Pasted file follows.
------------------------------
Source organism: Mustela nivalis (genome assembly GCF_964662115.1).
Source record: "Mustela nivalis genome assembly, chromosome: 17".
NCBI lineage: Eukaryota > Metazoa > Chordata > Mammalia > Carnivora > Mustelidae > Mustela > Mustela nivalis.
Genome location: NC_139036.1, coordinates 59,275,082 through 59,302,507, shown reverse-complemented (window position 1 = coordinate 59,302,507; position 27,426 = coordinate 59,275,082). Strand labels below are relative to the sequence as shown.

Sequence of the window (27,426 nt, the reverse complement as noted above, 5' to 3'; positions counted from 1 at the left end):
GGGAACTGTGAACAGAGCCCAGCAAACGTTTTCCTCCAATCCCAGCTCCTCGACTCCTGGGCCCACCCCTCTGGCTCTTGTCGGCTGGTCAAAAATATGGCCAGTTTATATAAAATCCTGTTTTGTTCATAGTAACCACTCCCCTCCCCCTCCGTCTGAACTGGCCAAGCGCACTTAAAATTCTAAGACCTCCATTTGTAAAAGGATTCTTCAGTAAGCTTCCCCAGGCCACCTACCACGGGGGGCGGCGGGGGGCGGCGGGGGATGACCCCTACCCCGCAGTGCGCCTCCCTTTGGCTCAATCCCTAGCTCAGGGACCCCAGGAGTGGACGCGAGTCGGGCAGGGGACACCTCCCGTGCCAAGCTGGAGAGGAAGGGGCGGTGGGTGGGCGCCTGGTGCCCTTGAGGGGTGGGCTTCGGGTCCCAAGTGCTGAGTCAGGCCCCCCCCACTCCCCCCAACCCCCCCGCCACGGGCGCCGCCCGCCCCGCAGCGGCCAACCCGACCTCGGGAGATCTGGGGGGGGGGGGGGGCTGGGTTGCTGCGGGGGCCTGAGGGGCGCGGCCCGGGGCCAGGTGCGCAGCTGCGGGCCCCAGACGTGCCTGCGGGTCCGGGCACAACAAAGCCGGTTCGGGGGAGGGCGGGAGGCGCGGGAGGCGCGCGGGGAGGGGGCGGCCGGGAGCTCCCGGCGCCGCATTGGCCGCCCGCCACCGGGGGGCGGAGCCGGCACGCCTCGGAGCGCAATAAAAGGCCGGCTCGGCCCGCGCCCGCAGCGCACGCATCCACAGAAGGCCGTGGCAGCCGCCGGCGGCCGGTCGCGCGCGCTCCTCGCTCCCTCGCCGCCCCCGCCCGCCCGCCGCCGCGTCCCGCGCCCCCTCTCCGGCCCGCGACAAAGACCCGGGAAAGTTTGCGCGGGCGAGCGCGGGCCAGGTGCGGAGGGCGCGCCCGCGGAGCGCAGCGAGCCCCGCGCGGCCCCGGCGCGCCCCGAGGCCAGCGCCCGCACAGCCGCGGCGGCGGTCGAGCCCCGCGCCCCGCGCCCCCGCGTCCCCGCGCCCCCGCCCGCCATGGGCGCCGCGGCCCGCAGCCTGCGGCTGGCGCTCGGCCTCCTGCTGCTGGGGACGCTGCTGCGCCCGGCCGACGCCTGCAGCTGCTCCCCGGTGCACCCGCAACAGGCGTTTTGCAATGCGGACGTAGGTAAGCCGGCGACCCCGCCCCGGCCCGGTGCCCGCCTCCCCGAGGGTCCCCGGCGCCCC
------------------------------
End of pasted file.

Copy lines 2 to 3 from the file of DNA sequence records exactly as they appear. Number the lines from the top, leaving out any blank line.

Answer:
Source record: "Mustela nivalis genome assembly, chromosome: 17".
NCBI lineage: Eukaryota > Metazoa > Chordata > Mammalia > Carnivora > Mustelidae > Mustela > Mustela nivalis.